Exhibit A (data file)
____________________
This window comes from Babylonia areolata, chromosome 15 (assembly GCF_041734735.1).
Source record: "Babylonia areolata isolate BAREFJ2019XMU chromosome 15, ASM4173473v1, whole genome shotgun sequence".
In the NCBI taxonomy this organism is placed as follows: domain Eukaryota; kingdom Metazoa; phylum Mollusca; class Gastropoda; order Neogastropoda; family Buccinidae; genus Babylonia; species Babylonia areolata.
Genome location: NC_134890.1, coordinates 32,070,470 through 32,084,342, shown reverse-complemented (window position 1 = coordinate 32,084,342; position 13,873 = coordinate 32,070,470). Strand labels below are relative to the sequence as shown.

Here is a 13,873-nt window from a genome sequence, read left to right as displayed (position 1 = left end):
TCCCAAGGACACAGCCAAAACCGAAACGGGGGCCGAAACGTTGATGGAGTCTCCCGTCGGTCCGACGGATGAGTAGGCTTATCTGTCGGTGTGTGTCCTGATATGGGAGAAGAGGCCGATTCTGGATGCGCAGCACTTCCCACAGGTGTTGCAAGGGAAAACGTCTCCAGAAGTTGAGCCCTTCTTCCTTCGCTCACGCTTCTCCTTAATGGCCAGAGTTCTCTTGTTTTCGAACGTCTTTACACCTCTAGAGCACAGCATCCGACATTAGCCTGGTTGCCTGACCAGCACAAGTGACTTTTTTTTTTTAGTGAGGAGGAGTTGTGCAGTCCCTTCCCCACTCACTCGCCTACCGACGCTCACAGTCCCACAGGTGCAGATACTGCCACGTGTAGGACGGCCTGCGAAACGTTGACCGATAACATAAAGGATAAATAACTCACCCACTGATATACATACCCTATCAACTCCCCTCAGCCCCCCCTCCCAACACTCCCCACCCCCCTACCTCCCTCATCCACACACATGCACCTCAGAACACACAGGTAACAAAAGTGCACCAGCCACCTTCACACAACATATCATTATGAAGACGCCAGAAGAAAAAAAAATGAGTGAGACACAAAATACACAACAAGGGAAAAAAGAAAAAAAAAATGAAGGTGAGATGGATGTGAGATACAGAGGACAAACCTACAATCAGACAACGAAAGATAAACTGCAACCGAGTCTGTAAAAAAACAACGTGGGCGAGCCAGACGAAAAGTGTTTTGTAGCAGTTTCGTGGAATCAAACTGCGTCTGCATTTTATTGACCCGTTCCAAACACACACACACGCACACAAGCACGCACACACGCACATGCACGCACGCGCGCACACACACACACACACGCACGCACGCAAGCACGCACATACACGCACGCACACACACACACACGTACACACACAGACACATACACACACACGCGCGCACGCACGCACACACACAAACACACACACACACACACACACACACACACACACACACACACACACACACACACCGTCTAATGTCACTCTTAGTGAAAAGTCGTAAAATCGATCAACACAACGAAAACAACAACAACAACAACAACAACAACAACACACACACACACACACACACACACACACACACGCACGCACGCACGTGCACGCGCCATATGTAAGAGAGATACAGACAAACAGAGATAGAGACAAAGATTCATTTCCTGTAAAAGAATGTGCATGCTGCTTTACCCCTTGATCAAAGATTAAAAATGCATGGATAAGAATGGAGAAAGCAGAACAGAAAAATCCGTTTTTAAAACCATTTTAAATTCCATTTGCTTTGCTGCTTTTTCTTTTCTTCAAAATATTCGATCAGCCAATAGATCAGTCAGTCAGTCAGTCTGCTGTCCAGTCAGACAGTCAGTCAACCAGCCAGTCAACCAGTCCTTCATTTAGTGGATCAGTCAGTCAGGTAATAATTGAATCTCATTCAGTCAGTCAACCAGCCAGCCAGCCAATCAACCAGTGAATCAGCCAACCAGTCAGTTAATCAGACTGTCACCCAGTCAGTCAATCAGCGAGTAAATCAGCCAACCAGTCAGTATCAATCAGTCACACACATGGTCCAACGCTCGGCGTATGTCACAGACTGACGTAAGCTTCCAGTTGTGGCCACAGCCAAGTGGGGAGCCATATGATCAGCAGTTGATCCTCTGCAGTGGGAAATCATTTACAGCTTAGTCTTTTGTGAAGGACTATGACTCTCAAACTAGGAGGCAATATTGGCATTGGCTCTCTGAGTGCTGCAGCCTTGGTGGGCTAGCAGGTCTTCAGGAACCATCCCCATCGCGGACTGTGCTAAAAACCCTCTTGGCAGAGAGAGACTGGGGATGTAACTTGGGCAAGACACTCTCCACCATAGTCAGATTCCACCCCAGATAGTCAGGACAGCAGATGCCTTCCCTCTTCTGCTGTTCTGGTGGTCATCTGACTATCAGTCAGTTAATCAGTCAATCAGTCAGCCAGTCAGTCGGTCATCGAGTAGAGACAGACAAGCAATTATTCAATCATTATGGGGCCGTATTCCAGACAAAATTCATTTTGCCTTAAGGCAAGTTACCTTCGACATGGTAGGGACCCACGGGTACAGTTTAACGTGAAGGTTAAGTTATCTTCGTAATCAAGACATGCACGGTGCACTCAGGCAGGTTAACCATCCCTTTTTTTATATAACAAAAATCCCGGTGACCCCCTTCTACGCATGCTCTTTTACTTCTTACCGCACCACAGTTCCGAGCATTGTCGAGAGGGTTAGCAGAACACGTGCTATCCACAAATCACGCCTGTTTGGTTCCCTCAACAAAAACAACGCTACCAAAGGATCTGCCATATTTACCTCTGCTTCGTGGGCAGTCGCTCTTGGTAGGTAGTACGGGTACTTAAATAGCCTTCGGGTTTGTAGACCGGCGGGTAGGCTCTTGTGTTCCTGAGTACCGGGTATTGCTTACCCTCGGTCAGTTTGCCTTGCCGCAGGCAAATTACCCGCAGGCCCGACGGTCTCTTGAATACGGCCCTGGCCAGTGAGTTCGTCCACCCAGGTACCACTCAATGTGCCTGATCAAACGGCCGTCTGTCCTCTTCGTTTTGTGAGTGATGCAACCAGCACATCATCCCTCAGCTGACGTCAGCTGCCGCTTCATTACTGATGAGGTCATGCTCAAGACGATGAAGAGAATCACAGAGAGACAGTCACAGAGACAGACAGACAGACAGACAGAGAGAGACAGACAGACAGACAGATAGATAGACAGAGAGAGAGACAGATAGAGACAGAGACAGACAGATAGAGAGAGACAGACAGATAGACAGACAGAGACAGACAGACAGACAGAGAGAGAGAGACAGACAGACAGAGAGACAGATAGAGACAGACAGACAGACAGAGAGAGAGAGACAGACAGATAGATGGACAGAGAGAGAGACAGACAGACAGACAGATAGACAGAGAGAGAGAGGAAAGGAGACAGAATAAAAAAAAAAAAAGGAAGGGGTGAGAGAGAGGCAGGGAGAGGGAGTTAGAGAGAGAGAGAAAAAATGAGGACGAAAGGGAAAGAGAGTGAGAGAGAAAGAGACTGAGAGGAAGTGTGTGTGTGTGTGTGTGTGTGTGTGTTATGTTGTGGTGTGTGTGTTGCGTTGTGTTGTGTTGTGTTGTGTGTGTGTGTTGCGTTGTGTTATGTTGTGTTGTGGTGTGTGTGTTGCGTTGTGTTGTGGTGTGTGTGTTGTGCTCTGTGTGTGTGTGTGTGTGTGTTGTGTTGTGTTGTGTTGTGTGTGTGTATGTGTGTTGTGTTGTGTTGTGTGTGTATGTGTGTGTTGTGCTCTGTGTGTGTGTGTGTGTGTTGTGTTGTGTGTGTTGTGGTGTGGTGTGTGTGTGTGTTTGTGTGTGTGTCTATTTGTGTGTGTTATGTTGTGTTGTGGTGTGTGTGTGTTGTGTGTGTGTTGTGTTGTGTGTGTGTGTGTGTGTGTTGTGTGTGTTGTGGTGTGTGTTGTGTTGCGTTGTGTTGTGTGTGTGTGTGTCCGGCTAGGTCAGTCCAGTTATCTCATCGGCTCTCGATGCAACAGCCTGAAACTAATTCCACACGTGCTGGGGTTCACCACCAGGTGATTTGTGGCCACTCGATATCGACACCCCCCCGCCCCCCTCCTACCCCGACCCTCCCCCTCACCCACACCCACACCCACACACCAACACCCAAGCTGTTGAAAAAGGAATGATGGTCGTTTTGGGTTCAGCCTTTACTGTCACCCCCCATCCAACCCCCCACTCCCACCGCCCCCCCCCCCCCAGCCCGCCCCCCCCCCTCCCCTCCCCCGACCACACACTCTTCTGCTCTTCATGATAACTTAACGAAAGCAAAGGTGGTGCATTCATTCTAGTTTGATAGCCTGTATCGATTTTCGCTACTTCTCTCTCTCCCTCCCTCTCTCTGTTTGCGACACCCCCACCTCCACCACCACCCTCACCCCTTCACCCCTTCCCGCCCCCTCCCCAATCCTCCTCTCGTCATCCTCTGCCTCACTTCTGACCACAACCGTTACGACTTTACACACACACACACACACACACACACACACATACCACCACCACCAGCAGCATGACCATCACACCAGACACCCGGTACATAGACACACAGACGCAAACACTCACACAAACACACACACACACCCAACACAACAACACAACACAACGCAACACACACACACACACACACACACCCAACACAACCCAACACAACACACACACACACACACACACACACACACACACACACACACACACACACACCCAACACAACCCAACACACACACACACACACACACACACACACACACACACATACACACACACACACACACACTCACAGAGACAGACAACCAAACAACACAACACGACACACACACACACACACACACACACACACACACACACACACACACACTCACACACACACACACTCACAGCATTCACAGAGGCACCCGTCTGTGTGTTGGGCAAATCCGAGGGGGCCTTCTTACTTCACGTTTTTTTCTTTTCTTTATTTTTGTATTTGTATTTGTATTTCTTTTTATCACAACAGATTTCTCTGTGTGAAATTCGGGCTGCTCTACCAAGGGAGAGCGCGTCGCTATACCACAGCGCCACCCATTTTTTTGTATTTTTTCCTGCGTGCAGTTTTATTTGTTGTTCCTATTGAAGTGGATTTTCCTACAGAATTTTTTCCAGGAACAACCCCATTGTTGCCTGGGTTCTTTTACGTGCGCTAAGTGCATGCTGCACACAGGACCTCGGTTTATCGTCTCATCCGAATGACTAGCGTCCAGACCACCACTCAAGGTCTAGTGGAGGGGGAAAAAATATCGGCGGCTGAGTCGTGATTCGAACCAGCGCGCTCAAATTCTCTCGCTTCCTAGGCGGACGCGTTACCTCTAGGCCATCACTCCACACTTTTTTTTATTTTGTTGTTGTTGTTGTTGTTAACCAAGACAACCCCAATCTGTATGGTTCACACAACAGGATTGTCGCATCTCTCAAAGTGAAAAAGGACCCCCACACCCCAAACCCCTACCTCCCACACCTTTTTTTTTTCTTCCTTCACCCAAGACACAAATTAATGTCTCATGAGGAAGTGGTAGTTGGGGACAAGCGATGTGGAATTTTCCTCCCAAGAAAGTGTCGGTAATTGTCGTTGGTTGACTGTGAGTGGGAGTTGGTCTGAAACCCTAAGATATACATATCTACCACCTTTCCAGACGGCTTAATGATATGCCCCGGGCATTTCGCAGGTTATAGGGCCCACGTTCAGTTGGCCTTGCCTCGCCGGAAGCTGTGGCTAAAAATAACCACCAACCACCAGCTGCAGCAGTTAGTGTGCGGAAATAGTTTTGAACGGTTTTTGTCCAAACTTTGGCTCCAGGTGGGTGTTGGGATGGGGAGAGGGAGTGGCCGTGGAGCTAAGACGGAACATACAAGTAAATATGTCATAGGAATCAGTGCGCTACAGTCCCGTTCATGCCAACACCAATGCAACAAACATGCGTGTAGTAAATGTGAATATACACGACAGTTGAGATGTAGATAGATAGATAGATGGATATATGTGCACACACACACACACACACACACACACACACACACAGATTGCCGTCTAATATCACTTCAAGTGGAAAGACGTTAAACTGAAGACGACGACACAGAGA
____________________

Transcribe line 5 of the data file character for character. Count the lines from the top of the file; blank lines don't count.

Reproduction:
Here is a 13,873-nt window from a genome sequence, read left to right as displayed (position 1 = left end):